So what can small business owners do to help ensure staff are motivated to do a good job and want to stay with you for the long-term? (more…)
In an increasingly competitive business world, nurturing your existing staff can help you avoid a high turnover rate. If you’re constantly losing employees you find yourself spending a lot of valuable time training new staff, but not reaping the rewards down the line.
In any small or start-up business, one of the most important aspects is to find the right staff for the company. Employees need to be a good fit for any business, and in a start-up environment staff need to have the drive, innovation and determination to ensure that they make any venture a success.
While training may be a big upfront cost, it is vital to retaining new employees and ensure that the investment you make in recruitment and training are not drained from the business as employees leave the company.
So what staff benefits can you introduce to help you draw high-calibre employees to your start-up or small business? (more…)
Poor posture at work can lead to serious long-term health problems for many individuals, often triggering severe stress and anxiety in sufferers.
There is compelling evidence to indicate people who sit for more than four hours at a time are at greater risk of obesity, heart disease and diabetes – a condition that has risen by almost 60% in the past 10 years.
Back pain caused by bad posture is an issue affecting around 70 per cent of the nation’s workforce and is now the second most common complaint among employees. Few will be aware that poor posture can also contribute to knee pain, fallen arches and even cause poor bladder control.
With back pain damaging the health of employees and costing businesses in sick days, it’s clear that employers should do everything they can to eliminate poor posture in their workplace.
Running your own business can be challenging and often a test of your patience. When workloads mount and your calendar begins to clutter, feeling stressed may can be inevitable.
The Health and Safety Executive says that stress currently affects one in five of the UK’s working population and is costing businesses more than one billion pounds annually as a result of stress-related absences and a drop in productivity.
To minimise the impact stress has on your life and career, here are five top tips to help you and your employees avoid burnout and ensure that you remain in control of your business and your health; (more…)
New parental leave legislation came into effect in April 2015, giving men and women the option to share child care over the course of a year.
Increased flexibility provided by shared parental leave will enable more men to be involved in child care and bond with their babies. It will also give women the freedom to return to work earlier if they wish, which could enhance their career prospects.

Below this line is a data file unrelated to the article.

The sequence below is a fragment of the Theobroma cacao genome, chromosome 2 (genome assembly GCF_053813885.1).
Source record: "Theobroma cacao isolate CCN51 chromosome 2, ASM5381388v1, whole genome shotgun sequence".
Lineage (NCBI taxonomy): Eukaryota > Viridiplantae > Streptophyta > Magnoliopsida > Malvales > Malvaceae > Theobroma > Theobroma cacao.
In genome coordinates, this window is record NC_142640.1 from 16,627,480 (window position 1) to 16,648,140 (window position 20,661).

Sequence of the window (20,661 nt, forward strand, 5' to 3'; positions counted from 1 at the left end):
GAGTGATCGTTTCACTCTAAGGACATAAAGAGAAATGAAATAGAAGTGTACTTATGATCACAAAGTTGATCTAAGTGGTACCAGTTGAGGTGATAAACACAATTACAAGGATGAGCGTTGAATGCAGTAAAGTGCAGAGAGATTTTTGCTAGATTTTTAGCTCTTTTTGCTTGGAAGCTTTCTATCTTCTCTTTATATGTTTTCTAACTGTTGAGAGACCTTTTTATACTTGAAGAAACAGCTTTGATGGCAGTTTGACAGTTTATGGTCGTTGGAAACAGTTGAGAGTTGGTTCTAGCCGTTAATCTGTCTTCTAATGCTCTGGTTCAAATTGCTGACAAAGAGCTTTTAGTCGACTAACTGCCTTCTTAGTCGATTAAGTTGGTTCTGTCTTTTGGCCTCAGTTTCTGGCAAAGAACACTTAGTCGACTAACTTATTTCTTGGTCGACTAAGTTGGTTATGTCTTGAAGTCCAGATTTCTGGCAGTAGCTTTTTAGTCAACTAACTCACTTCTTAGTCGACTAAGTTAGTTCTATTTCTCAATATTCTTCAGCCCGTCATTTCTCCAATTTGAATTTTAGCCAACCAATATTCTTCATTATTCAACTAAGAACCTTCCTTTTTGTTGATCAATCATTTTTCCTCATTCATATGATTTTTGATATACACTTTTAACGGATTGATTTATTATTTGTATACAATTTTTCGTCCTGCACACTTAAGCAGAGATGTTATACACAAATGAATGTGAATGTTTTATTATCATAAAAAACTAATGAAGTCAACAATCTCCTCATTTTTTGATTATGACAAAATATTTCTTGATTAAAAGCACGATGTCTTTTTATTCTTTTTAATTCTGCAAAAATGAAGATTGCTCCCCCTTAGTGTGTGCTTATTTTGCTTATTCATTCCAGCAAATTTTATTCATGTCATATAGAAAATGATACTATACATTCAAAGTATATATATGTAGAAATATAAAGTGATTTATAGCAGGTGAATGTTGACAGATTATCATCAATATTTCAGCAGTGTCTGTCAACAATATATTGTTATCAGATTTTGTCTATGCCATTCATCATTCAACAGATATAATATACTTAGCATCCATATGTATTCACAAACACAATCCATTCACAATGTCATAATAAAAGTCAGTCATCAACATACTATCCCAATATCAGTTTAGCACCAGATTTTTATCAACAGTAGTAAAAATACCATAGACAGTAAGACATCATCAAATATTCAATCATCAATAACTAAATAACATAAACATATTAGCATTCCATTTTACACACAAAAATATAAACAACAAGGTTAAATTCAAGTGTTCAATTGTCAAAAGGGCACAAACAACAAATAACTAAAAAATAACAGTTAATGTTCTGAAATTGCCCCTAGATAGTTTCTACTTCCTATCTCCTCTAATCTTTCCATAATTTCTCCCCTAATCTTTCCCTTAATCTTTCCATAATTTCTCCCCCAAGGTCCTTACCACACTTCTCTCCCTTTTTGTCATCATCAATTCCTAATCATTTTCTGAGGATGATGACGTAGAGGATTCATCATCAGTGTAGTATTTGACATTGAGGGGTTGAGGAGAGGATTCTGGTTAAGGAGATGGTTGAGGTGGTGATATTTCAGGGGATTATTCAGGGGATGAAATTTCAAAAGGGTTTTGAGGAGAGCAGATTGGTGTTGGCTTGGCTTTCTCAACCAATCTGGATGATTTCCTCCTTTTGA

However, not everyone has welcomed the new legislation with open arms. Some of the harshest critics have been the Small Business Federation and The Institute of Directors who claims the legislation could create a “nightmare” for employers, particularly small businesses.
So what are the implications of shared parental leave legislation on a business and how can you overcome the practical challenges it brings?
As a start-up or small business, you may feel that you don’t have the necessary funds to create a luxury office environment that fuels employee creativity and impresses your clients.
However, instead of thinking from an interior design perspective, you should be working from a psychology angle to ensure you get the most from your office design.
The look and feel of your office can have a direct impact on the output of your employees, so here’s how to create a workspace that boosts efficiency and productivity without costing huge amounts of money. (more…)
Instances of anxiety and depression in the workplace have become much more common in recent years; it’s a matter of record. For example, the number of mental health related absences in the NHS last year showed a two-fold increase since 2010, and on average in the UK 23 days are lost for each case of stress, depression or anxiety.
Whilst these statistics may not exactly represent the state of mental health in your business, it’s worth thinking about. Not least because mental health issues affect more people in the UK than you might think, about four in ten adults having experienced anxiety about their work in 2014.
So, as an employer, what should you do if one of your employees encounters mental health issues? If they’re work-related especially, what is expected of a business?
When it comes to the subject of employee wellbeing, it is very easy for employers to push it to the bottom of the agenda, or shrug it off as a waste of valuable time.
But with many firms now taking staff wellbeing seriously, and beginning to recognise the benefits of a focus on ‘mindfulness’, this guide explains what business owners and leaders need to know about mindfulness in the workplace and highlights the benefits in can bring to modern businesses.